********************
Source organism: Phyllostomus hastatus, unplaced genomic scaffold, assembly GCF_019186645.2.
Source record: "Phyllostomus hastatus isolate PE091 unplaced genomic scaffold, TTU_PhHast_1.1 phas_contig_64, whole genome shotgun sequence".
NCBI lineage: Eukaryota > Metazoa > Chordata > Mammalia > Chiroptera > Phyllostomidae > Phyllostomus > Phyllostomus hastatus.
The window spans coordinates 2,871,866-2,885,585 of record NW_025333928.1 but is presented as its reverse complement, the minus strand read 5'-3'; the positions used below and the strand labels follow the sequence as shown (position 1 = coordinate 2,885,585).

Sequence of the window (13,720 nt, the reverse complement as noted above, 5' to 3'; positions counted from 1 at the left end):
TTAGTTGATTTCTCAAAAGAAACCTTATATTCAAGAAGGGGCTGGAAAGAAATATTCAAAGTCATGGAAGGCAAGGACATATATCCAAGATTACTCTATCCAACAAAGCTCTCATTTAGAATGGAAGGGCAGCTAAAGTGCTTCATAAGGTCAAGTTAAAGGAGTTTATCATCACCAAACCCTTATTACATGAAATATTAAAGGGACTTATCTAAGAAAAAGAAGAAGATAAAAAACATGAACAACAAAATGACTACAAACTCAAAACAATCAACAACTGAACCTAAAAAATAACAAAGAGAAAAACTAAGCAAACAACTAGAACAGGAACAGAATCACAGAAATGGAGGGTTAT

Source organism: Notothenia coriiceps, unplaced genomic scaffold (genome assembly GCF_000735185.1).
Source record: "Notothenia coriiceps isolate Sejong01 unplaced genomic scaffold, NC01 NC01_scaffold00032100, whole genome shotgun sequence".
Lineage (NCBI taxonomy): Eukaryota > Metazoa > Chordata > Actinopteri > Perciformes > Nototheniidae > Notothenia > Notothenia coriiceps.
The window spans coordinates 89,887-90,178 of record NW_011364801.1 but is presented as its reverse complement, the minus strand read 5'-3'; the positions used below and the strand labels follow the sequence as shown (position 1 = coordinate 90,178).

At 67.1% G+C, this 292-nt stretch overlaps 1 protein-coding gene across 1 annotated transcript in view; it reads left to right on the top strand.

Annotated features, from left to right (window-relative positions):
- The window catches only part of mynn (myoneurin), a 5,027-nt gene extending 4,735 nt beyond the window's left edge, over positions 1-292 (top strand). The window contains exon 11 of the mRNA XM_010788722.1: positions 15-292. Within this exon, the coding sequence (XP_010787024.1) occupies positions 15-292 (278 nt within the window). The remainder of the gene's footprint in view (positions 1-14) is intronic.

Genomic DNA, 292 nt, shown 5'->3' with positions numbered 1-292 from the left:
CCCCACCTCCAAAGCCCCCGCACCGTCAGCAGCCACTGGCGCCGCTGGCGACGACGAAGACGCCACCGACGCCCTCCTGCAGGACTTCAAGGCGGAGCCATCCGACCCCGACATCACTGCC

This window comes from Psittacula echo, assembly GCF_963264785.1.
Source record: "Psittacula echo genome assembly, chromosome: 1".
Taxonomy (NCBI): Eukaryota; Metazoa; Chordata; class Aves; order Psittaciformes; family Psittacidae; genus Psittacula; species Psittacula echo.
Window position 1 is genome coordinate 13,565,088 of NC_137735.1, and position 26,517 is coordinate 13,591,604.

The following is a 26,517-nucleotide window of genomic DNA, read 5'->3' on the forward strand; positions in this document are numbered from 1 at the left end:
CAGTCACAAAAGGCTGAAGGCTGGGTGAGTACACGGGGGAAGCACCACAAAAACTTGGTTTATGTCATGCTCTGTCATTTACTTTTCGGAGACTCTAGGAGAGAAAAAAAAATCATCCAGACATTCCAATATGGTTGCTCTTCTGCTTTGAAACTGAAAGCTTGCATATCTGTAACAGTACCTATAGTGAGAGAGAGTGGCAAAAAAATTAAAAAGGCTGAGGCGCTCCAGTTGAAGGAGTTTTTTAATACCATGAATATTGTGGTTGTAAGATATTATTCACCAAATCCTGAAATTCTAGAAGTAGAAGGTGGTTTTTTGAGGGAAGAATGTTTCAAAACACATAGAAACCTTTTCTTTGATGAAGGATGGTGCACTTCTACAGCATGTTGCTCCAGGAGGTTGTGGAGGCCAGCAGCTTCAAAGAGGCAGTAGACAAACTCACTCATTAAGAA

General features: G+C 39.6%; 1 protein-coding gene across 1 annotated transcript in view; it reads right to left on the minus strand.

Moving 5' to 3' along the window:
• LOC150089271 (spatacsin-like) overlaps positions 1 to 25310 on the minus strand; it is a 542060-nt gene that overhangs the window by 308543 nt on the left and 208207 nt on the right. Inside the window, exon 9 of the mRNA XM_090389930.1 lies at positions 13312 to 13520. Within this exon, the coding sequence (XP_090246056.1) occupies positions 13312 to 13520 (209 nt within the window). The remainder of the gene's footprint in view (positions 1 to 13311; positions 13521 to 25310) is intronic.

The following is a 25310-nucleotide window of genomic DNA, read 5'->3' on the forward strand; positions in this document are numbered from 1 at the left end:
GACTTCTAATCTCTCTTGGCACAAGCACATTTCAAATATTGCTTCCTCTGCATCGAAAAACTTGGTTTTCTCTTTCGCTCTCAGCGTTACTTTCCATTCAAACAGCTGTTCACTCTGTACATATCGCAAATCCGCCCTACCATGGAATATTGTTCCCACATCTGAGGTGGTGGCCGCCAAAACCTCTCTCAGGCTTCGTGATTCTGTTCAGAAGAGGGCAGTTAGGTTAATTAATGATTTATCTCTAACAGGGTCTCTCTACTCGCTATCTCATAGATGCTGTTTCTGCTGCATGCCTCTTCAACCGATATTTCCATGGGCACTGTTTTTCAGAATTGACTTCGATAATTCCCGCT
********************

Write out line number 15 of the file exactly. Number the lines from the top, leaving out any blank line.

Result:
CCCCACCTCCAAAGCCCCCGCACCGTCAGCAGCCACTGGCGCCGCTGGCGACGACGAAGACGCCACCGACGCCCTCCTGCAGGACTTCAAGGCGGAGCCATCCGACCCCGACATCACTGCC